U.S. Attorney's Office Seeks To Increase Awareness Of Elder Abuse On WEAAD Day

U.S. Attorney’s Office Seeks To Increase Awareness Of Elder Abuse On WEAAD Day

CHARLOTTE AMALIE — The U.S. Department of Justice has initiated an Elder Justice Initiative which seeks to combat elder abuse and financial fraud targeted at seniors.

Elder abuse is an intentional or negligent act by any person that causes harm or a serious risk of harm to an older adult. It is a term used to describe six subtypes of elder abuse: physical abuse, financial fraud, scams and exploitation, caregiver neglect and abandonment, psychological abuse, and sexual abuse.

Together with our federal, state, local and tribal partners, the Department of Justice is steadfastly committed to combatting all forms of elder abuse and financial exploitation through enforcement actions, training and resources, research, victim services, and public awareness. For more information on the Department of Justice’s Elder Justice Initiative, please see: https://www.justice.gov/elderjustice.

The International Network for the Prevention of Elder Abuse and the World Health Organization at the United Nations (UN) launched the first World Elder Abuse Awareness Day (WEAAD) on June 15, 2006 in an effort to unite communities around the world in raising awareness about elder abuse. WEAAD serves as a call-to-action for our communities to raise awareness about abuse, neglect, and exploitation of elders, and reaffirm our country’s commitment to the principle of justice for all.

When we come together, we can prevent elder abuse from happening. We can put support services in
place, and direct community resources toward addressing elder abuse. Our country must reaffirm our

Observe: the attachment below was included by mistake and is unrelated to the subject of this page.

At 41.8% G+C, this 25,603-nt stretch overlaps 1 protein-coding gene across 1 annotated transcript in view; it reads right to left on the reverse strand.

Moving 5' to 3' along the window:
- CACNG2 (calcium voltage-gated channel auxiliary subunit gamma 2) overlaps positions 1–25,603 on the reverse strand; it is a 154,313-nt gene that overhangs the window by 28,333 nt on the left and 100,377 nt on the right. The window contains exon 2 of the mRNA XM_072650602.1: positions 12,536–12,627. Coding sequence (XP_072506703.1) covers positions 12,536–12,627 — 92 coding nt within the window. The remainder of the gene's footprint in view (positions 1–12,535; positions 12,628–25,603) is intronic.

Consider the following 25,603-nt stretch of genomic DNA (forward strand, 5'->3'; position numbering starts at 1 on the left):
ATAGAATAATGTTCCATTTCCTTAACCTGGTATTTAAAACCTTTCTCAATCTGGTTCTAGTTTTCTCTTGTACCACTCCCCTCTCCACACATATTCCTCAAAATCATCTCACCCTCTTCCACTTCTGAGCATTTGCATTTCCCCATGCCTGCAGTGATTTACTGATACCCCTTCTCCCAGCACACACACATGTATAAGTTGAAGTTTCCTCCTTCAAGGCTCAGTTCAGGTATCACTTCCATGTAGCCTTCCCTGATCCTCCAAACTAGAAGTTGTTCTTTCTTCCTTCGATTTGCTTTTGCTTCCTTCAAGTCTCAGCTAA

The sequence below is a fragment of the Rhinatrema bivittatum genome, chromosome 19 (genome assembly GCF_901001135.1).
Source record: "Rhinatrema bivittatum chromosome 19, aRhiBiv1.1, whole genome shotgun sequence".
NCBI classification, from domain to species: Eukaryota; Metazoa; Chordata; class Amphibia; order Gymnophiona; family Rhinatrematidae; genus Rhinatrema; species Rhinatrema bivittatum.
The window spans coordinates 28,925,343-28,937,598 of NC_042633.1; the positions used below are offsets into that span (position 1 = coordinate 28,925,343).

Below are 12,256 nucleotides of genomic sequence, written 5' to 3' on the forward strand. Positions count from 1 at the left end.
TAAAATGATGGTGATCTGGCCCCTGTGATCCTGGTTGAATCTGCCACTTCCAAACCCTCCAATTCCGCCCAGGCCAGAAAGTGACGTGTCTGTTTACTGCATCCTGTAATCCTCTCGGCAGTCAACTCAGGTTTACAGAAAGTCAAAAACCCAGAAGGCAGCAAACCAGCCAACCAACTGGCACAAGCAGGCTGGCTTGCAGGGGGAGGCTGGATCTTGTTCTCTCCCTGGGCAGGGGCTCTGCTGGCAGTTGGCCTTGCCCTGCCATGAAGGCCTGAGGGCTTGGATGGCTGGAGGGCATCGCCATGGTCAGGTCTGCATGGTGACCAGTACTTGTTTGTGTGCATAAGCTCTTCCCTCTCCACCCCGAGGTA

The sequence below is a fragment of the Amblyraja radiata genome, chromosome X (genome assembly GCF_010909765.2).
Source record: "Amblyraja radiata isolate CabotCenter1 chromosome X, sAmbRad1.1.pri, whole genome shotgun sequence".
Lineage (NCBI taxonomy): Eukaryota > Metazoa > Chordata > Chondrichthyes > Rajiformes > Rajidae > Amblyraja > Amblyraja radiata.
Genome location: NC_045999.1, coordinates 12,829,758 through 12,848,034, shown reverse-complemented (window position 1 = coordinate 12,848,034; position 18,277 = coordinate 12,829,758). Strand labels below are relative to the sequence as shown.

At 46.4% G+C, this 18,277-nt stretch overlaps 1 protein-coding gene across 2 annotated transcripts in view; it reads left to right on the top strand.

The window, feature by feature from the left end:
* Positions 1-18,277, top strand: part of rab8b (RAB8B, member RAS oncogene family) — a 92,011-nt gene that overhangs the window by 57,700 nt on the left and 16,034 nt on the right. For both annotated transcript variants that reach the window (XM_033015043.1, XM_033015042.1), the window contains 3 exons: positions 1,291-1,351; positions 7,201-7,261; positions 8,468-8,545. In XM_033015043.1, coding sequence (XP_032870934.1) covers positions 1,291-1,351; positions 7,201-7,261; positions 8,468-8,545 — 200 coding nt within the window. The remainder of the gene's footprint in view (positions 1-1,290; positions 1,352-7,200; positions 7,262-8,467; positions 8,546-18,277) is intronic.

commitment to justice and create a sturdy structure of support that will benefit us all as we get older.
Elder abuse is widespread. Every year an estimated 1 in 10 older Americans are victims of elder abuse,
neglect, or exploitation. And that’s only part of the picture: Experts believe that elder abuse is significantly
under-reported, in part because so many of our communities lack the social supports that would make it
easier for those who experience abuse to report it. Research suggests that as few as 1 in 14 cases of elder
abuse come to the attention of authorities.
In addition to being a clear violation of the American commitment to justice for all, elder abuse is an issue with
many consequences for our society. Its effects on our communities range from public health to economic issues.
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The good news is that we can prevent and address the issue of elder abuse. There are many ways to
strengthen our social supports through policies, services, and programs that keep us integrated in our
communities as we age.
• We can design and equip community centers to work as intergenerational spaces that allow older
people to build relationships and participate in the work, play, and life of our neighborhoods.
• We can think about the role of transportation in reducing social isolation and adjust systems so that we
can all continue to move throughout our communities as we age.
• We can figure out new and better ways to arrange and coordinate the teams, agencies, and programs
that work specifically with older people.
• We can develop programs to educate families and professionals who work with older adults to
understand the importance of preventing isolation, how to spot the warning signs of abuse, and what to
do to address abuse or neglect.
By doing all that we can to strengthen the social support structure, we can reduce social isolation, protect
communities and families against elder abuse, and build a nation that lives up to our promise of justice for all.